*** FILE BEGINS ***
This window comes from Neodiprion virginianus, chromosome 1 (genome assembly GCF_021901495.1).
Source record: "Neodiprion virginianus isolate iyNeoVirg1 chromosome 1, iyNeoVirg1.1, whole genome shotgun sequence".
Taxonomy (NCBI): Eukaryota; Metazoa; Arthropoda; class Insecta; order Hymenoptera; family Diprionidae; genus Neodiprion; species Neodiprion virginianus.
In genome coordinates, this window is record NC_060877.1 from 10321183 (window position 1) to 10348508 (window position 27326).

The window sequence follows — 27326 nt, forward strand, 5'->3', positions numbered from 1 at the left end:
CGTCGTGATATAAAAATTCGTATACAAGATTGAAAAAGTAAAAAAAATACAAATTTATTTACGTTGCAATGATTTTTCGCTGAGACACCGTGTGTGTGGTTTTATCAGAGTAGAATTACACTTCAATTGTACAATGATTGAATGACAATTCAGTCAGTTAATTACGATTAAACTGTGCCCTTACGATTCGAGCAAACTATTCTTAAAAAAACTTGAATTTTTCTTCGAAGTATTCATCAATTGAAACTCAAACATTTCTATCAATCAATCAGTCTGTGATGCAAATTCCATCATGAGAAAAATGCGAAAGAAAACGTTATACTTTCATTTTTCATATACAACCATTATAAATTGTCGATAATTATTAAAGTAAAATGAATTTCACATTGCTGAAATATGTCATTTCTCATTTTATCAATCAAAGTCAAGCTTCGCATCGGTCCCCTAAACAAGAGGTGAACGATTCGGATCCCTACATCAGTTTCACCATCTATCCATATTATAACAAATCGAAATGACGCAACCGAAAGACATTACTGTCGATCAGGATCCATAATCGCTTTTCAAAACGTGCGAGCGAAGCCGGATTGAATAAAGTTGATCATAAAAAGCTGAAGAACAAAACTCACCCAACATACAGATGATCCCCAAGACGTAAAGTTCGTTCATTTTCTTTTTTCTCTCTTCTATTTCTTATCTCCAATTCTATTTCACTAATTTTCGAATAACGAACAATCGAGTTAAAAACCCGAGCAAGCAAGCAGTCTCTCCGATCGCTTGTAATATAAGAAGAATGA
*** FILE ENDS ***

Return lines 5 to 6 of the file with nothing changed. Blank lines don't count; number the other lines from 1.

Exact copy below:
The window sequence follows — 27326 nt, forward strand, 5'->3', positions numbered from 1 at the left end:
CGTCGTGATATAAAAATTCGTATACAAGATTGAAAAAGTAAAAAAAATACAAATTTATTTACGTTGCAATGATTTTTCGCTGAGACACCGTGTGTGTGGTTTTATCAGAGTAGAATTACACTTCAATTGTACAATGATTGAATGACAATTCAGTCAGTTAATTACGATTAAACTGTGCCCTTACGATTCGAGCAAACTATTCTTAAAAAAACTTGAATTTTTCTTCGAAGTATTCATCAATTGAAACTCAAACATTTCTATCAATCAATCAGTCTGTGATGCAAATTCCATCATGAGAAAAATGCGAAAGAAAACGTTATACTTTCATTTTTCATATACAACCATTATAAATTGTCGATAATTATTAAAGTAAAATGAATTTCACATTGCTGAAATATGTCATTTCTCATTTTATCAATCAAAGTCAAGCTTCGCATCGGTCCCCTAAACAAGAGGTGAACGATTCGGATCCCTACATCAGTTTCACCATCTATCCATATTATAACAAATCGAAATGACGCAACCGAAAGACATTACTGTCGATCAGGATCCATAATCGCTTTTCAAAACGTGCGAGCGAAGCCGGATTGAATAAAGTTGATCATAAAAAGCTGAAGAACAAAACTCACCCAACATACAGATGATCCCCAAGACGTAAAGTTCGTTCATTTTCTTTTTTCTCTCTTCTATTTCTTATCTCCAATTCTATTTCACTAATTTTCGAATAACGAACAATCGAGTTAAAAACCCGAGCAAGCAAGCAGTCTCTCCGATCGCTTGTAATATAAGAAGAATGA